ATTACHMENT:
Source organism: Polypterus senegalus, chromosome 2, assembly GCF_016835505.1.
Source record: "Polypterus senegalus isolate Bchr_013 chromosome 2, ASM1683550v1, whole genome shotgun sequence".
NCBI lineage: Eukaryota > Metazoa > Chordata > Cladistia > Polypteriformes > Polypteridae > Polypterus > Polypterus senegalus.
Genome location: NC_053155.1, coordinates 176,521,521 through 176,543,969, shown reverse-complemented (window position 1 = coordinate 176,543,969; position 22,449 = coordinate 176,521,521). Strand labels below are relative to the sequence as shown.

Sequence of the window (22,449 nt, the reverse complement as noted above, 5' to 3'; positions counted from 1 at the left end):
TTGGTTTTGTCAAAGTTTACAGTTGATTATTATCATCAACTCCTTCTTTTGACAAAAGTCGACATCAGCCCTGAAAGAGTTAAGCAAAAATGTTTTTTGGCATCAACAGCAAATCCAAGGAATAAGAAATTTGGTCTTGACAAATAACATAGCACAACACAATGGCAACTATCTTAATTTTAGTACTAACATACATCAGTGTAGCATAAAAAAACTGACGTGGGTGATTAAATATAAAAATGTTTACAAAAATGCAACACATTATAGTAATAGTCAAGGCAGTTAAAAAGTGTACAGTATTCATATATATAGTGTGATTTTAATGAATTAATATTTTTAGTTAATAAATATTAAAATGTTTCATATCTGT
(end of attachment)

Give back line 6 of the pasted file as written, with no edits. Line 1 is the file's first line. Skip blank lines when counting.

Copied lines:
TTGGTTTTGTCAAAGTTTACAGTTGATTATTATCATCAACTCCTTCTTTTGACAAAAGTCGACATCAGCCCTGAAAGAGTTAAGCAAAAATGTTTTTTGGCATCAACAGCAAATCCAAGGAATAAGAAATTTGGTCTTGACAAATAACATAGCACAACACAATGGCAACTATCTTAATTTTAGTACTAACATACATCAGTGTAGCATAAAAAAACTGACGTGGGTGATTAAATATAAAAATGTTTACAAAAATGCAACACATTATAGTAATAGTCAAGGCAGTTAAAAAGTGTACAGTATTCATATATATAGTGTGATTTTAATGAATTAATATTTTTAGTTAATAAATATTAAAATGTTTCATATCTGT